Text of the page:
He appeared quite surprised when told
he was expected to May up a little later
than usual because some one might want
to know what he thought about things.
The high school building at Paterson
was crowded to the doors when the Gov
ernor appeared on tho stage after an old
fashloned'torchlight parade in his honor.
There had been a dinner at the Ham
ilton Club first. The Passalo meeting
was In tho high school too, and at both
places the crowd was evidently made up
of ardent supporters of the Governor
and the men for whom ho spoke.
Wilson told his hearers he came to plead
in behalf of those men he knew would
carry out the programme; upon which the
progressive people of tho State entered
two years ago when they elected him
Governor and gave him a Democratic
Legislature to help along the programme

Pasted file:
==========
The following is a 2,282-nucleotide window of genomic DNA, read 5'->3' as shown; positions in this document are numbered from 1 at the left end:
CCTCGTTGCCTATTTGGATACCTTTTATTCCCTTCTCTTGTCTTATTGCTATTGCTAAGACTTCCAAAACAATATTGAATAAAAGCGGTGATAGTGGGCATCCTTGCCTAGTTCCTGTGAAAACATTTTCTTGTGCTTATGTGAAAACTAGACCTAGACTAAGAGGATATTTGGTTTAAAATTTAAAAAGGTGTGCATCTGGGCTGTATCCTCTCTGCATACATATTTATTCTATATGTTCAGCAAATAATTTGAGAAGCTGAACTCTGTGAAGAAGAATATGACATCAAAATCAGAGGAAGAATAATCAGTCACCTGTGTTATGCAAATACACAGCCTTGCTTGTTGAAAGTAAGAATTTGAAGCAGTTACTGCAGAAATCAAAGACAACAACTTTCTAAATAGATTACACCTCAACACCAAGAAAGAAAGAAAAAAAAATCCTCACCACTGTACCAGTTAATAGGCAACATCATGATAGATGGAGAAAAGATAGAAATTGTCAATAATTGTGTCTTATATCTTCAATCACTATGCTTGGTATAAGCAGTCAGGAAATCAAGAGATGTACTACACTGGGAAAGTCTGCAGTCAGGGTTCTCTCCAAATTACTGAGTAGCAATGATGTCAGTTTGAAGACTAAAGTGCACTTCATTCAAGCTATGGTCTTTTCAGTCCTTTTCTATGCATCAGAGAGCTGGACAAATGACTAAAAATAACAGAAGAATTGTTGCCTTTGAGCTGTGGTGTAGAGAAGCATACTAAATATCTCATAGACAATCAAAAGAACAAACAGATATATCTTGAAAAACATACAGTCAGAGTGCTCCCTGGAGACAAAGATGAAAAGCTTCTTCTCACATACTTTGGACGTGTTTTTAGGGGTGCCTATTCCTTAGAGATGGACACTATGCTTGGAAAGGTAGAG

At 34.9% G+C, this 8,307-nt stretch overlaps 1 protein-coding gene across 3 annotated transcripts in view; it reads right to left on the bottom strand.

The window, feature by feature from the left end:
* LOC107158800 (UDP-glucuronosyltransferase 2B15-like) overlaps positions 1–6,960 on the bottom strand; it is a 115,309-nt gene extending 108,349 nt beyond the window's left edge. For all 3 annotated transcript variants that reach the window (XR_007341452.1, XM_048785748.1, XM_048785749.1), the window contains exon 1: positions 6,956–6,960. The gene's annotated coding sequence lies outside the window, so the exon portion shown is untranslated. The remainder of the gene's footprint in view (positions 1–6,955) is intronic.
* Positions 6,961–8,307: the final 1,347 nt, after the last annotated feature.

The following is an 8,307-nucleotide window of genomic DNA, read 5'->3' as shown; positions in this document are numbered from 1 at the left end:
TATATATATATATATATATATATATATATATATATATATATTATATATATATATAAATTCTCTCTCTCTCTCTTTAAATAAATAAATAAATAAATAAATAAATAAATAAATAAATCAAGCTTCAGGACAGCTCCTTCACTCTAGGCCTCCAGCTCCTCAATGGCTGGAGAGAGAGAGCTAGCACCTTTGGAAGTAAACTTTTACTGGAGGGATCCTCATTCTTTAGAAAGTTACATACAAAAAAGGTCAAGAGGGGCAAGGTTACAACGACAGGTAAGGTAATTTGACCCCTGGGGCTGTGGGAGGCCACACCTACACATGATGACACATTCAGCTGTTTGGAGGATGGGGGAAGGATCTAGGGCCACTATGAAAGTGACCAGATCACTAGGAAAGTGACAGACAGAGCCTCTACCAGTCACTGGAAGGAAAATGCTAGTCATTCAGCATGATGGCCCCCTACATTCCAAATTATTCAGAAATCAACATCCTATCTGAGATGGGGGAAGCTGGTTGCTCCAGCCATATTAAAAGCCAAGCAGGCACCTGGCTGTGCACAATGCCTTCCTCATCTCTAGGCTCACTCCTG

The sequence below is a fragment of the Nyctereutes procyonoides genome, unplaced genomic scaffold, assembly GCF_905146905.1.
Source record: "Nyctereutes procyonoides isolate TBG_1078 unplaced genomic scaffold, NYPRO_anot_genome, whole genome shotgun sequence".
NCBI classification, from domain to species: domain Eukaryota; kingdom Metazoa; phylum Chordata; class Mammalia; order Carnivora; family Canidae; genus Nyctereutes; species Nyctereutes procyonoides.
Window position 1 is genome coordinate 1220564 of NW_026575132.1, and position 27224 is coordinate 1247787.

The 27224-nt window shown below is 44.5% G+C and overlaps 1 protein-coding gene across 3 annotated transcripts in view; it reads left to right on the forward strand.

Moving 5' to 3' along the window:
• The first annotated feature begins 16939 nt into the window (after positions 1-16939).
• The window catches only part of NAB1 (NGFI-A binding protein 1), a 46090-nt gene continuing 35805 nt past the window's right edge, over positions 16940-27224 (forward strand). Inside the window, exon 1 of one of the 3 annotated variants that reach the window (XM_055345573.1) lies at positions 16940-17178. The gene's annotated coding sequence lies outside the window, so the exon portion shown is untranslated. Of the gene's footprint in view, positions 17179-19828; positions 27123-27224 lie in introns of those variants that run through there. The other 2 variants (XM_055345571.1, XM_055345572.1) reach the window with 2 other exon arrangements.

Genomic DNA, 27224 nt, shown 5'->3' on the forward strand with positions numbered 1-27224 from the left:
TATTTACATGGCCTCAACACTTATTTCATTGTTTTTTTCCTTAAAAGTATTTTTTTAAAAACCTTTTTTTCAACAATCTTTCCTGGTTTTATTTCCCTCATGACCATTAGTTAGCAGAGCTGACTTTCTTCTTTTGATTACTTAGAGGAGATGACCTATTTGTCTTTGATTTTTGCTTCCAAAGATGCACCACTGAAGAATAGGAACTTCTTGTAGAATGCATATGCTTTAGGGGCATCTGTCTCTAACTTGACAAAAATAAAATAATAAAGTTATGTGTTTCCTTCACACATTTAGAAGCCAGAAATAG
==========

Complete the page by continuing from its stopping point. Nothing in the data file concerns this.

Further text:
ne naci ncivocateci. nooert ci. Bremner Is
the candidate for Congress to take the
place of Judge William Hughes, who re
signed because of his aspirations to the
seat in the United States Semite now oc
cupied by Senator Uriggs, and In his be-
nau ciov. Miison niaae nn eloquent plea.
Peter MeGhini is the candidate for
State Senator from Passaio oounty, and
ugauiHc nis regular uepuuucan opponent,
Thomas F. McCran, the Governor di
rected some pointed shafts. Ho doclnred
the election of Mr. Mc-Cran would mean a
step Daekwnnl toward ttiat control of a
few reactionary leaders which New Jersey
has broken' in the last two years, Then he
told his audiences how ho regarded Mr.
Hughes, the eandklate whoso election
to the United States Senate is dependent
upon the regaining of tho Stato Senato
and Assembly by the Democrats.
"Tho question is," said the Governor,
whether or not New Jersey Is going to
adopt the means of carrying out the re
forms hhe started in 1011. I want the
State to keen tho Dlaco she has won for
herself during tho last two years, and 1,